Kamana‘o surprised by NCAA nomination
As a freshman, Kanoe Kamana'o did a Hawaiian chant at the 2003 AVCA All-American banquet as an introduction for Rainbow Wahine senior teammate Lily Kahumoku.
Four years later, Kamana'o has followed Kahumoku as a nominee for the NCAA Woman of the Year.
Since its inception in 1991, only one volleyball player has won the national honor: Nebraska's Billie Winsett-Fletcher in 1996.
Kamana'o isn't worried about becoming the second. The Hawaii and Western Athletic Conference career-leader in assists said she's happy to be considered.
"I'd be surprised if I won and I'm not expecting anything,"she said. "It's a really great honor to be nominated."
Kamana'o was one of two athletes nominated by the WAC for the annual award, given to a senior athlete based on athletic and academic accomplishments, community service and leadership.
In her mind, her college career has long been over. Once the final ball went down in the elite-eight loss to UCLA on Dec. 9, Kanoe Kamana'o was ready to move on with her life.
» 2006: QuiongJie Huang, UH diving
» 2005: Tracie Uchima UH softball
» 2004: Lily Kahumoku, UH volleyball
» 2003: Margaret Vakasausau, UH volleyball
» 2002: Petra Gaspar, BYUH tennis
» 2001: Camille Kalama, UH soccer
» 2000: Raylene Howard, UH basketball
» 1999: BJ Itoman, UH basketball
» 1998: Nani Cockett, UH basketball
» 1997: Angelica Ljunquist, UH volleyball
» 1996: Dianna Cervantes, UH cross country
» 1995: Kym Weil, UH softball
» 1994: P.J. Brun, UH softball
» 1993: Danelle Haia, UH softball
» 1992: Heidi McElhaney, UH swimming/water polo
» 1991: Heather Hasslinger, UH diving
So it came somewhat as a surprise when she learned this week she had been one of two nominees from the Western Athletic Conference for the annual NCAA Woman of the Year.
The award recognizes senior female athletes who have distinguished themselves throughout their careers in academics, community service, leadership and athletics.
"It was kind of surprising since my season has been over with and I didn't realize that there are still awards being given out," Kamana'o said.
"It's a really great honor to be nominated by the conference. I'd be surprised if I won -- there are a lot of great athletes nominated. It's nice to be considered among them."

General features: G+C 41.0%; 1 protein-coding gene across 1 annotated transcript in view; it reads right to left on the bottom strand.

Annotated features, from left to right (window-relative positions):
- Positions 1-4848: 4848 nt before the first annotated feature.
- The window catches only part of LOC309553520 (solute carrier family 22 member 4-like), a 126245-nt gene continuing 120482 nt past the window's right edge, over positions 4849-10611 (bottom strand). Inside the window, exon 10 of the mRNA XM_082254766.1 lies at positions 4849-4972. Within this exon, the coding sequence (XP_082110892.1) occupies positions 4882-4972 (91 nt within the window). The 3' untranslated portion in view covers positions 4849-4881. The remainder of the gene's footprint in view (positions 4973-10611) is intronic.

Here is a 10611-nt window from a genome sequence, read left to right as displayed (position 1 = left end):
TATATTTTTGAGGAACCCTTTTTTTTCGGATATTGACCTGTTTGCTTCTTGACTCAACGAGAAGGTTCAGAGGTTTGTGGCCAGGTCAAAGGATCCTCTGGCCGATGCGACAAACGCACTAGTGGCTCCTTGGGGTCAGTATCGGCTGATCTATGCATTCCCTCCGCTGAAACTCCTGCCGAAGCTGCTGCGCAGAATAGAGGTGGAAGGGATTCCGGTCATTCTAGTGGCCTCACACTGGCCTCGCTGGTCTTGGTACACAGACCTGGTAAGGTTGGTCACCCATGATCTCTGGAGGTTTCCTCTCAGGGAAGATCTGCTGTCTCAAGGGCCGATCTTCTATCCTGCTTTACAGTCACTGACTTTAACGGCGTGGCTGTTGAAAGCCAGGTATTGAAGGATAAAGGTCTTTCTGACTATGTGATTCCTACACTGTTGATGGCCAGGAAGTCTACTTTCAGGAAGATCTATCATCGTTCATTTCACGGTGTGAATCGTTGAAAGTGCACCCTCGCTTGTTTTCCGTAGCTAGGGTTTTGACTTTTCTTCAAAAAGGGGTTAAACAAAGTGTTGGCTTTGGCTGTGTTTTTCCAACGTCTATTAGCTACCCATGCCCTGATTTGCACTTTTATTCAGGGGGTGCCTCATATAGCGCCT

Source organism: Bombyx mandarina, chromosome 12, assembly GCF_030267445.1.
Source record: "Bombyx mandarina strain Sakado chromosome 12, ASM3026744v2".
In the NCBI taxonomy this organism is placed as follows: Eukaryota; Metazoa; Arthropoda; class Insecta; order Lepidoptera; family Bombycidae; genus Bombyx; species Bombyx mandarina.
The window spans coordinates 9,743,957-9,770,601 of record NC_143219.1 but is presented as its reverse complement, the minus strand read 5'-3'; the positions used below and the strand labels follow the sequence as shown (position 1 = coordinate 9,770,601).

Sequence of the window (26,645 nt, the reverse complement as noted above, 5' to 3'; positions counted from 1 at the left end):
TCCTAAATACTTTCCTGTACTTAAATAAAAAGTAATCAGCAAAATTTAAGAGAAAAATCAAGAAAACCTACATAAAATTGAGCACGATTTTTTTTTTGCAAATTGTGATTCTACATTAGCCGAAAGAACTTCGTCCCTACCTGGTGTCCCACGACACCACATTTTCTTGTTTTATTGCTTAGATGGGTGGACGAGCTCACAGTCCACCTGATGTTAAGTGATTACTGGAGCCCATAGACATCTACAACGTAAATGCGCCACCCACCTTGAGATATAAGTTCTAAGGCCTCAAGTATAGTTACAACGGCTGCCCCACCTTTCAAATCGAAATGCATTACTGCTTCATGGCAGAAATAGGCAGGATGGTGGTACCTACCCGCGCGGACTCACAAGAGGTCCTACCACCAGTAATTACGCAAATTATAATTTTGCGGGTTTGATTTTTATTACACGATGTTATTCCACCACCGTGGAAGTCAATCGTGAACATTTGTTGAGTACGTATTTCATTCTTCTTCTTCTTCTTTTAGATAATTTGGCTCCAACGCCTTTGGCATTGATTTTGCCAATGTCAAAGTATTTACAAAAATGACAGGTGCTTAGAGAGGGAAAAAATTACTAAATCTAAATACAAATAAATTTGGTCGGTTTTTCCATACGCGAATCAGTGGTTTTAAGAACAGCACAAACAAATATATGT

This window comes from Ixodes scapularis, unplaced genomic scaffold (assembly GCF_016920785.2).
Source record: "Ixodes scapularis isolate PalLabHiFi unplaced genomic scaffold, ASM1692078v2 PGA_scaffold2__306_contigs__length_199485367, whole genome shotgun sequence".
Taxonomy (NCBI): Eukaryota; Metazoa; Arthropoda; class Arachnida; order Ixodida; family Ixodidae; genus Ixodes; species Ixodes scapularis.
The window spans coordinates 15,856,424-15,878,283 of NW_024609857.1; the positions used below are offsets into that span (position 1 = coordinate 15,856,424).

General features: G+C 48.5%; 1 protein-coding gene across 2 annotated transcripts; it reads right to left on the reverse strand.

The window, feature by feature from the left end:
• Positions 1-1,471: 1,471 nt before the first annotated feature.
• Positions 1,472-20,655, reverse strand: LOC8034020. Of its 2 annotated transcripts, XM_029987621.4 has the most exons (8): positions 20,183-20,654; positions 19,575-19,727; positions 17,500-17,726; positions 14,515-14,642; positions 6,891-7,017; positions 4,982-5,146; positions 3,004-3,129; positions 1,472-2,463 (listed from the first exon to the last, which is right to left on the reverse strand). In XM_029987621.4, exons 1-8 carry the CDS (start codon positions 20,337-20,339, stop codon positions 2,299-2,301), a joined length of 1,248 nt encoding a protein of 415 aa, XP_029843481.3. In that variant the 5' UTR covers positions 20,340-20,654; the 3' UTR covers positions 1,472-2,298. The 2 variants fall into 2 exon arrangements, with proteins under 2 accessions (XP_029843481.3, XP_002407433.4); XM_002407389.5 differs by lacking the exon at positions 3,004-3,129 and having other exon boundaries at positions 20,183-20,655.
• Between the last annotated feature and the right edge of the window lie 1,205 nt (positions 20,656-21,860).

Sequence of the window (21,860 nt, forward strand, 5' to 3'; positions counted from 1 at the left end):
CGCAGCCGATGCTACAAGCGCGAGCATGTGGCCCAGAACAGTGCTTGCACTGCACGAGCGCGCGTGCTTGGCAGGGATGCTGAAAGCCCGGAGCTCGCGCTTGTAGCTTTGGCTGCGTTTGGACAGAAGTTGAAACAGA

The 10 finalists will be announced in early October, with the national winner announced Oct. 27.
The award was instituted in 1991 and, until last year, each state had one nominee. In 2006 the format was changed to allow candidates from all the NCAA conferences, Division I through III.
The most recognized national winner likely is former Connecticut basketball star Rebecca Lobo (1995). The only volleyball winner was Nebraska's Billie Winsett-Fletcher in 1996.
Except for Brigham Young-Hawaii's Petra Gaspar, an All-American and national champion in tennis, all previous Hawaii state nominees had been Rainbow Wahine.
Last year, the WAC nominated UH's QuiongJie Huang, an NCAA champion diver, along with Nevada soccer player Annie Baxter.
STAR-BULLETIN FILE / 2006
Hawaii's Kanoe Kamana'o is an NCAA Woman of the Year nominee. She wants to continue playing professionally.
Joining Kamana'o this year from the WAC is Utah State's Jennie Twitchell, an All-American in track and cross country. Kamana'o and Twitchell were chosen from a list of nominees presented to the WAC senior women's administrators.
Also considered were Boise State golfer Katherine Street, Fresno State soccer player Rochelle Jagdeo, Fresno State basketball player Chantella Perera, Nevada soccer player Lauren Kinneman, New Mexico State volleyball player Jackie Choi and San Jose State volleyball player Jessie Shull.
Kamana'o graduated in May with a communications degree.
She is spending the summer working for an architectural firm, running youth clinics and healing nagging injuries, including a sprained toe.
The Iolani School product was the WAC Player of the Year three consecutive seasons and received All-America recognition four straight years.
She finished her first Wahine season as the WAC, West Regional and National Freshman of the Year.
Kamana'o also won the WAC's Joe Kearney Best Female Athlete award in 2005 and 2006 and finished as the UH and WAC career leader in assists (6,428), which is also seventh in NCAA history.
Off the court she earned All-WAC and all-district academic honors.
In the USA Volleyball pipeline since the youth national team, Kamana'o said she hopes to continue playing professionally.